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Do you kill your language?


In a world where English is the global language, we have two different kind of approaches.

As an example:

Italian people have replaced the word "albergo" with the English word "hotel".

French people keep on saying "ordinateur" instead of "computer".

Which one do you think is the best?


(please note that I used Italian and French as examples just because I can speak them. The topic works for all languages)



Hotel is not a native English word. The English borrowed this word from the French language. So it's the other way round: it is a French word that, through English, has become international.

Sadly, It is happening here in my country. We speak taglish (Tagalog english combination) because we either forgot/ don't know what are some other english word in our language.


Thank you for the correction, i did not know that. However the origin of the word hotel is not my point.

It is a very interesting topic. Here in China more and more people are using English words instead of Chinese ones, but in mainland China if someone talks in Chinese with some English words, he or she will be regarded as showing off(cuz not everyone can speak English well) and sometimes it is really annoying if he or she makes grammar mistakes or uses the wrong words trying to look well educated. But people in Hong Kong are already used to this, they have replaced a lot of Cantonese words with English ones.

However, I believe either way is ok, one is "welcome new language" and the other is "stick to their own culture". I think people can replace some of their words with English ones to make language diversified and fun but the most important thing is to always bear in mind your mother tongue and be good at it.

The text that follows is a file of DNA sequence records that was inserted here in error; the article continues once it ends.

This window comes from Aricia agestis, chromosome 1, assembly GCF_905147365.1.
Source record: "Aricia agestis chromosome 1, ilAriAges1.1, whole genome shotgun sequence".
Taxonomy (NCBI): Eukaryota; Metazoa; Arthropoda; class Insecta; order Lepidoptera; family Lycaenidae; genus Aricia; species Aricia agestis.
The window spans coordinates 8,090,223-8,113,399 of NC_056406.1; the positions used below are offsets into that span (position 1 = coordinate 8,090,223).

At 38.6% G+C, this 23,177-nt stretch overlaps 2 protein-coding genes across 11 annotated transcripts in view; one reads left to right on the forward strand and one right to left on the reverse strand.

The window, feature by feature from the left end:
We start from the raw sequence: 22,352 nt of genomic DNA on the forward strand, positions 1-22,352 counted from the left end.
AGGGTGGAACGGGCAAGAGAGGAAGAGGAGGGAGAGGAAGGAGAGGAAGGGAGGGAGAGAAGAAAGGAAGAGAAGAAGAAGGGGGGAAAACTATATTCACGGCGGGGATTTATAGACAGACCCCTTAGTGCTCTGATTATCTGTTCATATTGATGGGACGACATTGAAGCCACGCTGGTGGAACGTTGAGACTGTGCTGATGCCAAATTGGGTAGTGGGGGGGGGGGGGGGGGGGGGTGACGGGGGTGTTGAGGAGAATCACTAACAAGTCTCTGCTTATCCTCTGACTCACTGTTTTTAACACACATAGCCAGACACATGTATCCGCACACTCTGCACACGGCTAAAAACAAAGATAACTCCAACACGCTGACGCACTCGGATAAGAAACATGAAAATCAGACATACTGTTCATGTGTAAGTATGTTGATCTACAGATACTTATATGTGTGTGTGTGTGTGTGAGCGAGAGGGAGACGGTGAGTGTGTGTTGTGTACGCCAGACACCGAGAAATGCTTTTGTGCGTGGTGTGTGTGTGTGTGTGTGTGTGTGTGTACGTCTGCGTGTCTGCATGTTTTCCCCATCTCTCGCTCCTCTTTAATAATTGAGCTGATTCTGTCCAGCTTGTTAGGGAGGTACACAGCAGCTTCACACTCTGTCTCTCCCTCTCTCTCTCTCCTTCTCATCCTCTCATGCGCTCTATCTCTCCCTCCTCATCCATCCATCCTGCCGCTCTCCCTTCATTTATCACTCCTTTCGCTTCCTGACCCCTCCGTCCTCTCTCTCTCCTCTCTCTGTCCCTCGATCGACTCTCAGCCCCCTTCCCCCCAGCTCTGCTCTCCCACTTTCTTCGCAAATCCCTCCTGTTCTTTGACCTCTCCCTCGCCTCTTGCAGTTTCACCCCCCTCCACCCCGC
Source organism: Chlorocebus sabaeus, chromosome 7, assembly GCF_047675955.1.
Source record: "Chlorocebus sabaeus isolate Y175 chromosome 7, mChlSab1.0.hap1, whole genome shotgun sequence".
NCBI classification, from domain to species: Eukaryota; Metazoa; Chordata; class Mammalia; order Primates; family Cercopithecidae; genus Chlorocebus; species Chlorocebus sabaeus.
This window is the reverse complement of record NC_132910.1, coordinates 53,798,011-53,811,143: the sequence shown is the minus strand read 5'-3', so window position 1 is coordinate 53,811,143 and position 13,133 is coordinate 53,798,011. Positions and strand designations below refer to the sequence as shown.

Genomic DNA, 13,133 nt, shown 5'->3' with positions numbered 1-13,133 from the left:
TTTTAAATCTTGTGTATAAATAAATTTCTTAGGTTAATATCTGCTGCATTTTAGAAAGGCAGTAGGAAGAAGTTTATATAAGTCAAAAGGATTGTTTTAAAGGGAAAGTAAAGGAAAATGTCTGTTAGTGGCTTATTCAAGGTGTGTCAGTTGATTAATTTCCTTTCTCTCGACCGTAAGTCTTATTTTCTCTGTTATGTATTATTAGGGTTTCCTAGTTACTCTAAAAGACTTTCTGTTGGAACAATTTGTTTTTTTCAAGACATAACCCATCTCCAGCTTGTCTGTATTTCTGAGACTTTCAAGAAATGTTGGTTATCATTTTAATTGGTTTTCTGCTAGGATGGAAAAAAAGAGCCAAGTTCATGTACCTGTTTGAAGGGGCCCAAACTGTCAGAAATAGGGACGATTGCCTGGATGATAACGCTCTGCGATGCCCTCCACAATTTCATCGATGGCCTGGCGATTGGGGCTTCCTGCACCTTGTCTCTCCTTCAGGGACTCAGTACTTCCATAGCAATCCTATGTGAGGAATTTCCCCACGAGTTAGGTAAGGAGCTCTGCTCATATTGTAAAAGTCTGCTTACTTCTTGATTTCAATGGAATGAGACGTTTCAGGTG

The thing that frustrates me is the need to create new words in other languages. The French will invent a new word rather than adopt an english one. that is just stupid. 


English has adopted many words from other languages and continues to do so. 

As already noted, English uses many, many words borrowed from other languages, or words derived from the words of other languages. If it increases understandability or ease of use, then it will probably happen.


I agree with Stella. Research says that the mastery of other languages demands mastery of the mother tongue, it is a prerequisite for creative expression in other languages.

Usually people try to speak English because they want to be modern and "civilized" but they do not understand that, even if a language satisfy today's need to communicate, it does not mean that we should forget our culture, thoughts and memories just to conform.


There is a balance between tradition and practicially. in the UK there are regional languages, mostly forms of Gaelic. These are dying out though despite efforts to protect them. 

Perhaps we should all learn esparanto :) 


Exactly there is a balance between tradition and practicality. I believe that you can learn all the languages that you want (even Esperanto :) ) but none of them will replace your mother tongue.

Language is not just for conversing, just 2 or 3 words coming out of our mouths. If I write freedom or indipendence, each one of you draws a specific image in their own mind. There are specific feelings of a specific day in a specific historical period. Language is an idea inside that relates to how we think.



That's why all the important writers in world literature were fluent in at least one other language than their own. Cicero was an accomplished speaker of Greek, Petrarch, a similarly accomplished speaker of Latin; Shakespeare's knowledge of Greek and Latin well surpassed that of today's average student of classical languages; Tolstoy's French was formidable; Baudelaire's knowledge of English was vast and subtle; for Beckett, French was practically his second native language. So it is true that foreign languages are a mirror into one's mother tonge.

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